Metaphysics is a branch of philosophy very much concerned with explaining the fundamental nature of being and the world, although the term is not easily defined. Traditionally, metaphysics attempts to answer two basic questions in the broadest possible terms:
“What is there?”
“What is it like?”
A person who studies metaphysics is called a metaphysicist or a metaphysician. The metaphysician attempts to clarify the fundamental notions by which people understand the world, e.g., existence, objects and their properties, space and time, cause and effect, and possibility.
A central branch of metaphysics is ontology, the investigation into the basic categories of being and how they relate to each other.
Prior to the modern history of science, scientific questions were addressed as a part of metaphysics known as natural philosophy. The term science itself meant “knowledge” of, originating from epistemology. The scientific method, however, transformed natural philosophy into an empirical activity deriving from experiment unlike the rest of philosophy. By the end of the 18th century, it had begun to be called “science” to distinguish it from philosophy. Thereafter, metaphysics denoted philosophical enquiry of a non-empirical character into the nature of existence.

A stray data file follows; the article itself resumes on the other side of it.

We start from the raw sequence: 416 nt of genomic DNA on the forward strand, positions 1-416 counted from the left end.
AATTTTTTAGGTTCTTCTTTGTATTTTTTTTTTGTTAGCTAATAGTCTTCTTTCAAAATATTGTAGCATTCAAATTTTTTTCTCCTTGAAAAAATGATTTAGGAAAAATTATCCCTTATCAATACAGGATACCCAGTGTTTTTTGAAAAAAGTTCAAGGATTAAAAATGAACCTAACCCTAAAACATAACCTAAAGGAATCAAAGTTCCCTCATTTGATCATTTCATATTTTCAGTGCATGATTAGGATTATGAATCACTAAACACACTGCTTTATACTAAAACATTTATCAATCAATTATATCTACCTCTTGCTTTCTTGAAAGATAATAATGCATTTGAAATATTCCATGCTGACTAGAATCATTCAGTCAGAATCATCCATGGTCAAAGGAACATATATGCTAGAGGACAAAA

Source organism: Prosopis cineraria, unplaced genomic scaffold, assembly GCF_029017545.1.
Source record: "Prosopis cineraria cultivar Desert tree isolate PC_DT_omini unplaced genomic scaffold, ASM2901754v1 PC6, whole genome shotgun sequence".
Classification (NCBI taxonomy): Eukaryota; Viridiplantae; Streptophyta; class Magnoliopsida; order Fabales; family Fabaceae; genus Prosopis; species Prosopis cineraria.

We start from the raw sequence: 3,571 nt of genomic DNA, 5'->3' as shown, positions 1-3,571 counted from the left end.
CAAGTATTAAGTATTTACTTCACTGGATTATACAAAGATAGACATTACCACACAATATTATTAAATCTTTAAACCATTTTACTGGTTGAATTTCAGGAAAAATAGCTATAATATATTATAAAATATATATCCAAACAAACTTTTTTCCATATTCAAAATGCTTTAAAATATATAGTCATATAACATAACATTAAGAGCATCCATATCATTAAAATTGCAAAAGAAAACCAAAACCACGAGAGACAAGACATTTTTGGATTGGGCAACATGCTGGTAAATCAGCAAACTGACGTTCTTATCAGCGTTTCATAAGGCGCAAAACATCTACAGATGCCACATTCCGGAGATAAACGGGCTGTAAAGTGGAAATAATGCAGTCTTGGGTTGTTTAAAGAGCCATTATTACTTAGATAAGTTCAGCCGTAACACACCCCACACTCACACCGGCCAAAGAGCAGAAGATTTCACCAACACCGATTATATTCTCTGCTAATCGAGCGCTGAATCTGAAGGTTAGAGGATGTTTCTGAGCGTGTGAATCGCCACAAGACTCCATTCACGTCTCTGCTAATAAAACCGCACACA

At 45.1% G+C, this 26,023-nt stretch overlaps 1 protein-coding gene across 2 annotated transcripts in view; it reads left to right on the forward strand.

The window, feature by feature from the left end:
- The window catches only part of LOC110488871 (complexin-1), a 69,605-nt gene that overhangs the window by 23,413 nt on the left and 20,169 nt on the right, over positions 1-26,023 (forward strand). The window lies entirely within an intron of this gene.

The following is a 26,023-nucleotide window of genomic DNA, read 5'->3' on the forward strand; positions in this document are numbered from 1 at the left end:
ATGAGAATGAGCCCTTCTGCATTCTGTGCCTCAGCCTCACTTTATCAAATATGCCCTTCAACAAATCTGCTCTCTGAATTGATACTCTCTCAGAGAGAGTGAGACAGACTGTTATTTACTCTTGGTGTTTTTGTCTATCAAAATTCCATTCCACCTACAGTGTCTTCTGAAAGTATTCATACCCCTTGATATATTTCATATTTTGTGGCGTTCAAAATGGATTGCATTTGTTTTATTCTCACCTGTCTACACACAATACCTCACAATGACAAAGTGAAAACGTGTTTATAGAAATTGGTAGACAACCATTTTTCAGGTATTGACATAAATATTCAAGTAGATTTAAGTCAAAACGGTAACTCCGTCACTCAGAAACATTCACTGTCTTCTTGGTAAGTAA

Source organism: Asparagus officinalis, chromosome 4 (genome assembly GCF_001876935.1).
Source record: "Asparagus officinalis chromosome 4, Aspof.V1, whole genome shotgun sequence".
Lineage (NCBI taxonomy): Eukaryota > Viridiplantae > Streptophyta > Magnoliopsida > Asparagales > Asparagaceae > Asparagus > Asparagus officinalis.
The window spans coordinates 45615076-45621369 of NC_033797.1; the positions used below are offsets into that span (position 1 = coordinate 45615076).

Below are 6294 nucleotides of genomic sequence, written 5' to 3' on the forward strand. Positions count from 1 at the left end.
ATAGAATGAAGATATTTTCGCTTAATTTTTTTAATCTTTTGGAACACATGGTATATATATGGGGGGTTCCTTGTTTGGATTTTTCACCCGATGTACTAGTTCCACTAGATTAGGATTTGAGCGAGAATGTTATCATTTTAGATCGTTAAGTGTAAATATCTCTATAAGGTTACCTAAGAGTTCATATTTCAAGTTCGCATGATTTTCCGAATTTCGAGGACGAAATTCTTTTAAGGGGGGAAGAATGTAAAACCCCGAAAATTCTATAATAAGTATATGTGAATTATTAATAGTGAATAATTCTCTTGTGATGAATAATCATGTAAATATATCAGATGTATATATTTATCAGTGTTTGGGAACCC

Origins and nature of metaphysics
Although the word “metaphysics” goes back to Aristotelean philosophy, Aristotle himself credited earlier philosophers with dealing with metaphysical questions. The first known philosopher, according to Aristotle, is Thales of Miletus, who taught that all things derive from a single first cause or Arche.
Scientific questions in ancient Greece were addressed to metaphysicians, but by the 18th century, the skeptics’ How do you know? led to a new branch of philosophy called epistemology (how we know) to fill-out the metaphysics (what we know) and this led to science (Latin to know) and to the scientific method (the precision of which is still being debated). Skepticism evolved epistemology out of metaphysics. Thereafter, metaphysics denoted philosophical inquiry of a non-empirical character into the nature of existence.
Metaphysics as a discipline was a central part of academic inquiry and scholarly education even before the age of Aristotle, who considered it “the Queen of Sciences.” Its issues were considered no less important than the other main formal subjects of physical science, medicine, mathematics, poetics and music. Since the beginning of modern philosophy during the seventeenth century, problems that were not originally considered within the bounds of metaphysics have been added to its purview, while other problems considered metaphysical for centuries are now typically subjects of their own separate regions in philosophy, such as philosophy of religion, philosophy of mind, philosophy of perception, philosophy of language, and philosophy of science.
In some cases, subjects of metaphysical scholarship have been found to be entirely physical and natural, thus making them part of science proper.